Break down complex financial concepts into basic, digestible metrics aligning with your business’s goals. Implement straightforward financial dashboards that provide a real-time snapshot of key metrics like cash flow, revenue, and expenses. Regularly share these dashboards with your team to encourage transparency and understanding. Non-finance staff – including executives! – can be educated through workshops or training sessions on the fundamentals of cash flow management, emphasizing how their roles directly impact the company’s financial health. Finally, establish simple, consistent budgeting and financial reporting processes so every team member knows what to expect and how they can contribute to the company’s financial success.

If you’re thinking, “Wow, my organization doesn’t really function like that,” you’re not alone. Ideas like transparency, understanding, and shared responsibility are largely cultural. Like we said, finance is more than numbers.

Forecasting and Planning for the Future

Financial modeling is critical for understanding the drivers that impact your business, and building those into your financial model allows for more accurate forecasting. This includes macroeconomic factors like inflation and interest rates and internal drivers like sales performance and production efficiency. Generally, macroeconomic factors are things you have no or little control over but that can impact your financial health. Internal drivers are those you can leverage. Both are important to understand.

By developing a forward-looking cash flow model, you can anticipate cash flow over a 15 to 20-week horizon. This enables you to make more informed decisions and measure performance against key drivers. Regularly reviewing these forecasts helps you stay aligned and agile against changing market conditions.

Again, we’re talking about your goals, so it’s important that you have some and know them. Many businesses—even enterprise organizations—are surprisingly seat-of-their-pants about their direction. Having structured goals broken down into yearly, quarterly, monthly, and weekly milestones helps you manage every facet of your business. It makes your financial forecasting much more tangible and meaningful.

Accountability and Team Alignment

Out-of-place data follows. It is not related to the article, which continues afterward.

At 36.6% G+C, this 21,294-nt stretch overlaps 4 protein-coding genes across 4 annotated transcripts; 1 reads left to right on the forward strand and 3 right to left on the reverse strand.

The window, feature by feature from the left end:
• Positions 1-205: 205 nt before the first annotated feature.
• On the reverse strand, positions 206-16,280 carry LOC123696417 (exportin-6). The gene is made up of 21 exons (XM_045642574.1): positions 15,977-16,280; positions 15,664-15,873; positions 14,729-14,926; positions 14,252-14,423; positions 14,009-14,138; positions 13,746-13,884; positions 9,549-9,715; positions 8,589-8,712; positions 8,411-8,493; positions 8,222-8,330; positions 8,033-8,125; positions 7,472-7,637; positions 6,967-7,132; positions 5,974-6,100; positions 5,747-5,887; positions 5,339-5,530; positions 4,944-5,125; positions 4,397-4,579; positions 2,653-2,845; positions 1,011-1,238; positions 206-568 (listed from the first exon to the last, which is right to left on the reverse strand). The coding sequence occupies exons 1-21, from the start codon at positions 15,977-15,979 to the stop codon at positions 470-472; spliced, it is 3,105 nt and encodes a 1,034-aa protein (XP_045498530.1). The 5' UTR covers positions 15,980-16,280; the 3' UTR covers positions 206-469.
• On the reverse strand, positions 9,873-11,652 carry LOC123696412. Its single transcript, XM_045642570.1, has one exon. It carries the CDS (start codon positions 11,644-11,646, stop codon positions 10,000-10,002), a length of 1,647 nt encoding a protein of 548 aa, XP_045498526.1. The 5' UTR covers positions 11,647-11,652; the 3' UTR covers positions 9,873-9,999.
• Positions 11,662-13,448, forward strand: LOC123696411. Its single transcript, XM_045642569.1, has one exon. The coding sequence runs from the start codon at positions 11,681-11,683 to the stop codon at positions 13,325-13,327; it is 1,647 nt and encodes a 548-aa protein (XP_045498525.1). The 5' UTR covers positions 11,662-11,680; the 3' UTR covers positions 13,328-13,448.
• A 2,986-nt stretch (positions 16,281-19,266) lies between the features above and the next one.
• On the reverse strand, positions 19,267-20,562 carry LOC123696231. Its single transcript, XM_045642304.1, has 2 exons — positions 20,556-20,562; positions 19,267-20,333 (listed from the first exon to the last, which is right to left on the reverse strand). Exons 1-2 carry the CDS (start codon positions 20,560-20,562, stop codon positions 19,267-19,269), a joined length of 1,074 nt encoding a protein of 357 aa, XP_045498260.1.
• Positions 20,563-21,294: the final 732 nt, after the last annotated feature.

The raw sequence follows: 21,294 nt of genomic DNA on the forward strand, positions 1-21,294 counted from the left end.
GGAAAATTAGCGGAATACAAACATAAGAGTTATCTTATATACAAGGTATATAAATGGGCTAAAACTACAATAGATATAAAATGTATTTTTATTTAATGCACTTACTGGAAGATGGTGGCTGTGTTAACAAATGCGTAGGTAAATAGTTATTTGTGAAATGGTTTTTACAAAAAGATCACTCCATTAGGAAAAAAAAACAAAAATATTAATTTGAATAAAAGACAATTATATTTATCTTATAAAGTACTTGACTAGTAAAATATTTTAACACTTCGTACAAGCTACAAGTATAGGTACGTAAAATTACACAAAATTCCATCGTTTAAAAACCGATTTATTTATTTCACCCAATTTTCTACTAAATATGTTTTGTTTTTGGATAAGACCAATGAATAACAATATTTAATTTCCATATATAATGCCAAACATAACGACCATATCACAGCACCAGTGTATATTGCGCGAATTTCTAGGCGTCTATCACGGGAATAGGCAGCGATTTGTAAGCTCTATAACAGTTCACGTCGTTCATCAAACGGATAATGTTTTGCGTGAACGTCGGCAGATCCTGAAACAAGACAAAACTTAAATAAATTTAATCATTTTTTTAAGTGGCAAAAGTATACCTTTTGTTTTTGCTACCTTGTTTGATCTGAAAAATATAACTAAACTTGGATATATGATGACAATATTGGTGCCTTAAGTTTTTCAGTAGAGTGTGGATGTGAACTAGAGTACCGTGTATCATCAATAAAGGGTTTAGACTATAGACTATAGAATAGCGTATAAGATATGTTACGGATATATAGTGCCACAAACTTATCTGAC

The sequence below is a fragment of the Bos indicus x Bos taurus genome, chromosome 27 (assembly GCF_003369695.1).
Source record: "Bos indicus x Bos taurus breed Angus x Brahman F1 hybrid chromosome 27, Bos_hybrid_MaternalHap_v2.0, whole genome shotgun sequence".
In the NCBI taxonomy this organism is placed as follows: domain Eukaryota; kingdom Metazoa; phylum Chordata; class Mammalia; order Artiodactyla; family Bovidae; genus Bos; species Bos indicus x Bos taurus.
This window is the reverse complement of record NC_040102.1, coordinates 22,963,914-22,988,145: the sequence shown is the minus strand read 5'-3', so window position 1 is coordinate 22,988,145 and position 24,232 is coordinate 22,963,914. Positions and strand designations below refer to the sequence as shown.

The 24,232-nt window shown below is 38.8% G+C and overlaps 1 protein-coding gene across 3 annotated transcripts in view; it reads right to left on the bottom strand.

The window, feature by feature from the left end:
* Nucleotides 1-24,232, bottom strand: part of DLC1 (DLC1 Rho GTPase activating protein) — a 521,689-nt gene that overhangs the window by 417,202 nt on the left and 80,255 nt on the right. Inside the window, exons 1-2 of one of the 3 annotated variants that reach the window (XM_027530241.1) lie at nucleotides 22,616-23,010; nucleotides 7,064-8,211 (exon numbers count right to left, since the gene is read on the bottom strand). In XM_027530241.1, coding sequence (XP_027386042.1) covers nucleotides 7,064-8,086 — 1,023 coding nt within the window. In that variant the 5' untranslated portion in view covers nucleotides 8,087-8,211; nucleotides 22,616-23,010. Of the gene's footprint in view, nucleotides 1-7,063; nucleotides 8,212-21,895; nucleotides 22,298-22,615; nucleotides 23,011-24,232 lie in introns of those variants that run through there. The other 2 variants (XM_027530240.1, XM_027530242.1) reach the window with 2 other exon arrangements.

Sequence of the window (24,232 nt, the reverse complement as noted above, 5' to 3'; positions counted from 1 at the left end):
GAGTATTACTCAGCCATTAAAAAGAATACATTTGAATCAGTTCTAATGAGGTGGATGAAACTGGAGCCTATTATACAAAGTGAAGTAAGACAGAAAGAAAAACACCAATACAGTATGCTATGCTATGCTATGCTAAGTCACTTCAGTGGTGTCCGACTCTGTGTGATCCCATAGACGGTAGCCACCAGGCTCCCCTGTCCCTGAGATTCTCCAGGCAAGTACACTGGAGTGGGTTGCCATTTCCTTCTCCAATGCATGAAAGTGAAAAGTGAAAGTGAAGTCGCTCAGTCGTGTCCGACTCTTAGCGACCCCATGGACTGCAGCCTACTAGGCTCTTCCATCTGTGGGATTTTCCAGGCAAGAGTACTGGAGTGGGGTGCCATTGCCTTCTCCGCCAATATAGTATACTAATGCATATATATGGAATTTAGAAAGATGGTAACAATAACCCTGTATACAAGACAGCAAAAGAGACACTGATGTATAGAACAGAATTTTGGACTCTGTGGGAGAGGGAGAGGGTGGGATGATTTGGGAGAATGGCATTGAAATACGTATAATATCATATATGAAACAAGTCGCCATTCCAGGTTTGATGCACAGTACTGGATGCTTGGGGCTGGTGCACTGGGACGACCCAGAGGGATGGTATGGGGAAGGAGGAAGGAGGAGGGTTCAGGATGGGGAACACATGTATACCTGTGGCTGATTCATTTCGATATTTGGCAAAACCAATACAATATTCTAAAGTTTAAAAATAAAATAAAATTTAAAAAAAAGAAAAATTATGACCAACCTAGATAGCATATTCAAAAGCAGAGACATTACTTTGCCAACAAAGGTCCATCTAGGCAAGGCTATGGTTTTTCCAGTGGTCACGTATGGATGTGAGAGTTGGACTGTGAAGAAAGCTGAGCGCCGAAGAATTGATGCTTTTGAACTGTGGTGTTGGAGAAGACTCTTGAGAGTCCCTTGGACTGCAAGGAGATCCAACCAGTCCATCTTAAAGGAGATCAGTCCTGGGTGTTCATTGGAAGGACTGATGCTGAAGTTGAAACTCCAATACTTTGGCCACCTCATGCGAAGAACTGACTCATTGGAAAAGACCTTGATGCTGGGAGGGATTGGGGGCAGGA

Financial accountability extends beyond the finance team to every level of the organization. Regular performance meetings where each team reviews their results against financial targets create a sense of ownership and encourage everyone to work toward the same goals. Individual and team goals should be aligned with your financial objectives, ensuring that every decision is made with the bottom line in mind.

Accountability meetings also help create that transparent culture where successes are celebrated and challenges are discussed openly. This keeps everyone focused on achieving the company’s financial goals and reinforces the importance of financial literacy.

Better With A CFO

Your CFO or fractional CFO helps put all this together, translating financial data into actionable insights and making them instrumental for strategic decision-making. Being more financially literate doesn’t just mean knowing how the money works – it means knowing who can make the money work. The CFO can help make comprehensive financial models and cash flow forecasts that align with your long-term vision – and they are instrumental in helping to create that vision. Whether a startup or an established corporation, a fractional CFO can tailor financial strategies prioritizing cash flow and profitability, identify and manage risks, optimize resource allocation, and help create a culture of financial accountability that empowers the entire organization to operate efficiently and effectively.

Finance is far more than a collection of numbers on a balance sheet. It drives business growth to manage resources effectively, make informed decisions, and navigate economic and business realities. By integrating finance into every aspect of the business, you can create a culture of financial accountability and ensure long-term success. Look to the CFO to help drive this vision and the actions needed to achieve it.